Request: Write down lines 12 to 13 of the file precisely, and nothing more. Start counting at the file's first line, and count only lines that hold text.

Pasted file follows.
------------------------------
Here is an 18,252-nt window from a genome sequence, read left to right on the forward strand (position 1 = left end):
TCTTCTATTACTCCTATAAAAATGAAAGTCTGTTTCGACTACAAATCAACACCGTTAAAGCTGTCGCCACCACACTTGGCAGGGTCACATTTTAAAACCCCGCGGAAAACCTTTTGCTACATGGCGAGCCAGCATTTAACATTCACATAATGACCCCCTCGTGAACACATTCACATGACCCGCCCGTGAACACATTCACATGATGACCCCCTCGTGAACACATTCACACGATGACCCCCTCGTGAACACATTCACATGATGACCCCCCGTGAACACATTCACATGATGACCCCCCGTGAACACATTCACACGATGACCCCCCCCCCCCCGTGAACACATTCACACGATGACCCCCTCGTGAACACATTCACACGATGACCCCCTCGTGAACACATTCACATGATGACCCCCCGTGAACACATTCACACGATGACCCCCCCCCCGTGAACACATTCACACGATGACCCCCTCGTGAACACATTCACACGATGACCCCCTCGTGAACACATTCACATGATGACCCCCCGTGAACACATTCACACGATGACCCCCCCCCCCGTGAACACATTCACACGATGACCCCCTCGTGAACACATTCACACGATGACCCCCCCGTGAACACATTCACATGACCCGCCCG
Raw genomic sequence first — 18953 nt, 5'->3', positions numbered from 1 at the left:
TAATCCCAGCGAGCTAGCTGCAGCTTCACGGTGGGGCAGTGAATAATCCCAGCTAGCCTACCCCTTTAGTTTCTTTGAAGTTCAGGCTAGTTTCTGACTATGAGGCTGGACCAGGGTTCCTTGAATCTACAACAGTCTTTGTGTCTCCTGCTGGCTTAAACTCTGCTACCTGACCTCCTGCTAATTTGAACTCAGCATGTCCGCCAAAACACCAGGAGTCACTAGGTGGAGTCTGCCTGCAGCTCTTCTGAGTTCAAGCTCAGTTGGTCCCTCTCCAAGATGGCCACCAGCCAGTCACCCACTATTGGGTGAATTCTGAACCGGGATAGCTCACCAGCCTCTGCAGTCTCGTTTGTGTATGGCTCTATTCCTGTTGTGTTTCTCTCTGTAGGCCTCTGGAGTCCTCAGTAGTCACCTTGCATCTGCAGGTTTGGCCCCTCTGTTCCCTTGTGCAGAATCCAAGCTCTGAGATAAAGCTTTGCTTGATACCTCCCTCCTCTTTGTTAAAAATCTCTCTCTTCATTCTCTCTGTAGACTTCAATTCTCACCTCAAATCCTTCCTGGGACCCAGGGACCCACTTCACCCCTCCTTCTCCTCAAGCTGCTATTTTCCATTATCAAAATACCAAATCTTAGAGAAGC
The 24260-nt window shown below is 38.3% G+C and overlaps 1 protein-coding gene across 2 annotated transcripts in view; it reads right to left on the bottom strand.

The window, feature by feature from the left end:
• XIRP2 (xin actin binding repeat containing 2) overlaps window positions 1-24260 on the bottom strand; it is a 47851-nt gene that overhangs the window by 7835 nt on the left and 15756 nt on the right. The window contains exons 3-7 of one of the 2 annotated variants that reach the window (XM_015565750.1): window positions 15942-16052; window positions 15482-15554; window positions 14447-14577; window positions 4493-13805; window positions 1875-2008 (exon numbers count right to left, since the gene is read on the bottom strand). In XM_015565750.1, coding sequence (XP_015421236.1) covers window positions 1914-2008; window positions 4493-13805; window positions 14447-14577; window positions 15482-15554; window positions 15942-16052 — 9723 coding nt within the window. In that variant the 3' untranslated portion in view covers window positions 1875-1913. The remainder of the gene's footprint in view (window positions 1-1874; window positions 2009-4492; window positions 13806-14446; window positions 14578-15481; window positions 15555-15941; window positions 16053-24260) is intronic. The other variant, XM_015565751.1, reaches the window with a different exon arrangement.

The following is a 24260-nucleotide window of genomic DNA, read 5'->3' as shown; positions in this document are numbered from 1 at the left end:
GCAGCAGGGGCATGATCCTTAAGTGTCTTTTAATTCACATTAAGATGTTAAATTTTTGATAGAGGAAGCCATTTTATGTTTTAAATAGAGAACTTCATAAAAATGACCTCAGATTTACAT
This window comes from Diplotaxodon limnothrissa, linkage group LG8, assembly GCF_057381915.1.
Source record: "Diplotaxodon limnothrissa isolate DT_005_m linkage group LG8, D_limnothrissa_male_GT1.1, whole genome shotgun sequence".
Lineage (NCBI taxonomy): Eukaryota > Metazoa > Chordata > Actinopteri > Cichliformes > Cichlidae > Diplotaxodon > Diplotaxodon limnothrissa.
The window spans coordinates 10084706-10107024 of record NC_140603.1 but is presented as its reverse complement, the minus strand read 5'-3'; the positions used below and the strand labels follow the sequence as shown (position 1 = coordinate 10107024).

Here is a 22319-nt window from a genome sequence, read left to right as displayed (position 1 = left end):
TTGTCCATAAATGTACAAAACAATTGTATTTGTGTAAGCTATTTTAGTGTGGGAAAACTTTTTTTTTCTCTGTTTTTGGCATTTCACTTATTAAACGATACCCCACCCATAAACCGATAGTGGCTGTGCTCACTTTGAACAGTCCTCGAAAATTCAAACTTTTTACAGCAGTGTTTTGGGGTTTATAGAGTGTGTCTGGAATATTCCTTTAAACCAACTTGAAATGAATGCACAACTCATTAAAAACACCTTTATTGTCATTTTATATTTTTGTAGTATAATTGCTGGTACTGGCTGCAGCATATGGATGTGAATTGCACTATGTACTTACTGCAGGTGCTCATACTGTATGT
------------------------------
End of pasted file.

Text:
Lineage (NCBI taxonomy): Eukaryota > Metazoa > Chordata > Actinopteri > Cichliformes > Cichlidae > Diplotaxodon > Diplotaxodon limnothrissa.
The window spans coordinates 10084706-10107024 of record NC_140603.1 but is presented as its reverse complement, the minus strand read 5'-3'; the positions used below and the strand labels follow the sequence as shown (position 1 = coordinate 10107024).